We just went on a very special trip to visit my mother. Actually, it was a surprise for her 85th birthday. And was she ever shocked when she walked into that banquet room at the steak house and saw all of her five children there, as well as many grandchildren and great-grands! The look on her face was priceless; the tears, hers and ours, were genuine; and the love shared was a treasure. I’m so thankful that all of her children were there for her and that we got to rally around her at this very important time. You see, it wasn’t only her birthday. She has also just moved into an assisted living center and so we were able to visit her beautiful new home, help her with a little of the settling-in process, and get a close-up look at her lovely surroundings and amazing staff.
One other thing we kids did while we were there was to meet at the home she just vacated. This home isn’t the place where she and Dad raised us five children. They sold our family home in 1996 in order to downsize and make their lives simpler as they aged. Through Dad’s two cancers, and two more moves, they continued to downsize a little more with each change. Now as I walked into the garage where many of her smaller items were sitting in boxes or on shelves, perched on chairs, or leaning against the walls, I was determined to approach this as objectively as possible. Even in the kitchen and the living room I was able to remain composed. However, when I walked into the bedroom and began to help take clothes out of her closet, I was overcome with emotion. This was the last home that she and Dad had shared together. This was where I had spent the last month of his life as I helped Mom care for him. Memories of that month, especially, washed over me. Mom is now living in a place that Dad never got to share with her. The change in her life is striking, and the end of one chapter is really the beginning of the last chapter of her life.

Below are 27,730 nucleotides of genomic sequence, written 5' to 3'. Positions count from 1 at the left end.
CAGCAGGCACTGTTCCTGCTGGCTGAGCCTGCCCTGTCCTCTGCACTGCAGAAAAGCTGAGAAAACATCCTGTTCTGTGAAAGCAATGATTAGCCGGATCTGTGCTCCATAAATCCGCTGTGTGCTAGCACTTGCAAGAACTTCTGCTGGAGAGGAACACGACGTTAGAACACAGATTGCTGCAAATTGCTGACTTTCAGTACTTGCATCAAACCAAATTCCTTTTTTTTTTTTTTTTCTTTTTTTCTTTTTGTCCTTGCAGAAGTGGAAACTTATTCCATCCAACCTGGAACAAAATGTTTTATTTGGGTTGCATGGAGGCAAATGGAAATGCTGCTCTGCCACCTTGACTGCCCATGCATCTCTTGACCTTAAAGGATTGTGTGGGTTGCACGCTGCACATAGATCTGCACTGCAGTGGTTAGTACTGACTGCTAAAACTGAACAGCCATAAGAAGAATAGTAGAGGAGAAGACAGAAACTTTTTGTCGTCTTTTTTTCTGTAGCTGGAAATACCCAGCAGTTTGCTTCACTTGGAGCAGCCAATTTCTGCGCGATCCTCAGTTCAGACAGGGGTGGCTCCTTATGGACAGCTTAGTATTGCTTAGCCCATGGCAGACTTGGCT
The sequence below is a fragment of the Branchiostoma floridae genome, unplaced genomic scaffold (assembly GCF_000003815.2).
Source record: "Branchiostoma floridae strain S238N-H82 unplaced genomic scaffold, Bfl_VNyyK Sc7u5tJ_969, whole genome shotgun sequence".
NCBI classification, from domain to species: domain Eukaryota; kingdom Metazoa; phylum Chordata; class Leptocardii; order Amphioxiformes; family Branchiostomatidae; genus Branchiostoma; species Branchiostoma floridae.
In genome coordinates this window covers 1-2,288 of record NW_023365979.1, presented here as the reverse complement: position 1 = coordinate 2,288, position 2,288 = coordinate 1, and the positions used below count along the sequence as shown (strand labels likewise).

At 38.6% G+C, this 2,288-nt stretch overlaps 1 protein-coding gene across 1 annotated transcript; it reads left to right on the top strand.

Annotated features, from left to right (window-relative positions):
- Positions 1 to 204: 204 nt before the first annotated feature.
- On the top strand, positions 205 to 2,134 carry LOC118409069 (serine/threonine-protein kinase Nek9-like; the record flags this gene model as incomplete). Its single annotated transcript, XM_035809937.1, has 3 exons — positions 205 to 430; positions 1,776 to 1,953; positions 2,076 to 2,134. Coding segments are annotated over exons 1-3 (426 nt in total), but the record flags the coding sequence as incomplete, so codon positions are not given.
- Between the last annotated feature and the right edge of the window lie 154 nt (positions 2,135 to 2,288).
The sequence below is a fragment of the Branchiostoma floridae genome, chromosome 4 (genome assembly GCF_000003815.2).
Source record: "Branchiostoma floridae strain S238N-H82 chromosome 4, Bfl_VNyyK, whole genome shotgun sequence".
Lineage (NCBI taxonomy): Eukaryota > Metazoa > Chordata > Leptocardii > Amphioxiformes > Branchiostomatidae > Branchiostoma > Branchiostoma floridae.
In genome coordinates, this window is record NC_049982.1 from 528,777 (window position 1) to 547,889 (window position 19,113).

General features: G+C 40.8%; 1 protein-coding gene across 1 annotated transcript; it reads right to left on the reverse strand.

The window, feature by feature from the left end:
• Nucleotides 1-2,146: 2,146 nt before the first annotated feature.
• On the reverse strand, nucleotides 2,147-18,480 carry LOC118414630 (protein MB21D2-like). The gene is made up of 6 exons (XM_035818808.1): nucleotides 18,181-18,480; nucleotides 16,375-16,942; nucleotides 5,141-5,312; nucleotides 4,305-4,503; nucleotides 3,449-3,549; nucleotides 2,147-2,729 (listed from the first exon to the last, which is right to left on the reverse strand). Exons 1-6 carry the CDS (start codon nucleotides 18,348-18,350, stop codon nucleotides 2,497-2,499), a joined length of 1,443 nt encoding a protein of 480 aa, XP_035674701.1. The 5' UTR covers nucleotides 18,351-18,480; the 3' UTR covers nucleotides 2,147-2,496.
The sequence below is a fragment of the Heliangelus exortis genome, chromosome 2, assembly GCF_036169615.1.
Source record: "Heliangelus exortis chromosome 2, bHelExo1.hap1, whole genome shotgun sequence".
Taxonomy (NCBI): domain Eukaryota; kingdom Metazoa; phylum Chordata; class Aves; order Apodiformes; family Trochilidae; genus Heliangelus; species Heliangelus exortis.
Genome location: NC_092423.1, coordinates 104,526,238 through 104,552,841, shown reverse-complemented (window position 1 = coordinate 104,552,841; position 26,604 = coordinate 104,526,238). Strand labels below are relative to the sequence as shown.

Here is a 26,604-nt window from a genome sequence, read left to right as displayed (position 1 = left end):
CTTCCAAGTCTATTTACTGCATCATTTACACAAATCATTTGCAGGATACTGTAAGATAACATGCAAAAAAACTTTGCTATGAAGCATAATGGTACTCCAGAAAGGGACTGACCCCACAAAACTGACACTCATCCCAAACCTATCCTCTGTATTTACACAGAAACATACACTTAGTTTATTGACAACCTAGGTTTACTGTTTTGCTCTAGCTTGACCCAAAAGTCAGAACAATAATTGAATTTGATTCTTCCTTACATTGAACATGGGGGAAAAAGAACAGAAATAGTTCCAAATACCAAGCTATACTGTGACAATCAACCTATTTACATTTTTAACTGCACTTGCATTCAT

It would be easy to look at the “stuff” in the garage and scattered throughout the house and think, “Is this all there is now?” As we children divide the casserole dishes and Tupperware that she’ll never use again, or discuss what will become of the larger items later on, is there something of more value to my parent’s lives than just “stuff?” Eventually, Mom will perhaps have to downsize even further if she moves into the nursing care section. Bit by bit, her life is being sifted of all earthly belongings. Eventually, she’ll be left with absolutely nothing. On the day that her body ceases to live and her soul is in heaven, she will not take even one little spoon or one little memento with her. And what will matter on that day?
What will matter the most is that my mother knows Jesus Christ as her Savior. She has the confidence, as do her family, that she will join Jesus and my Dad in heaven. And we, her children, have the legacy of a godly heritage left to us by parents who dearly loved the Lord and dearly loved their family. While earthly items are divided, our godly heritage is safe in each of our hearts and homes. Now this heritage, this legacy, is being multiplied as we have tried to raise our children to know and love the Lord. There is no earthly value that could ever be placed on such a spiritual treasure! No executor of an estate ever oversaw a will that held anything more important than this God-honoring example that our parents have left to us. This legacy isn’t an item that will be put on a shelf in our homes to later be divided among our children, but is carried in our hearts and hopefully lived by our example and passed to our children each day of our lives. Thank you, Mom and Dad. You have left us rich indeed.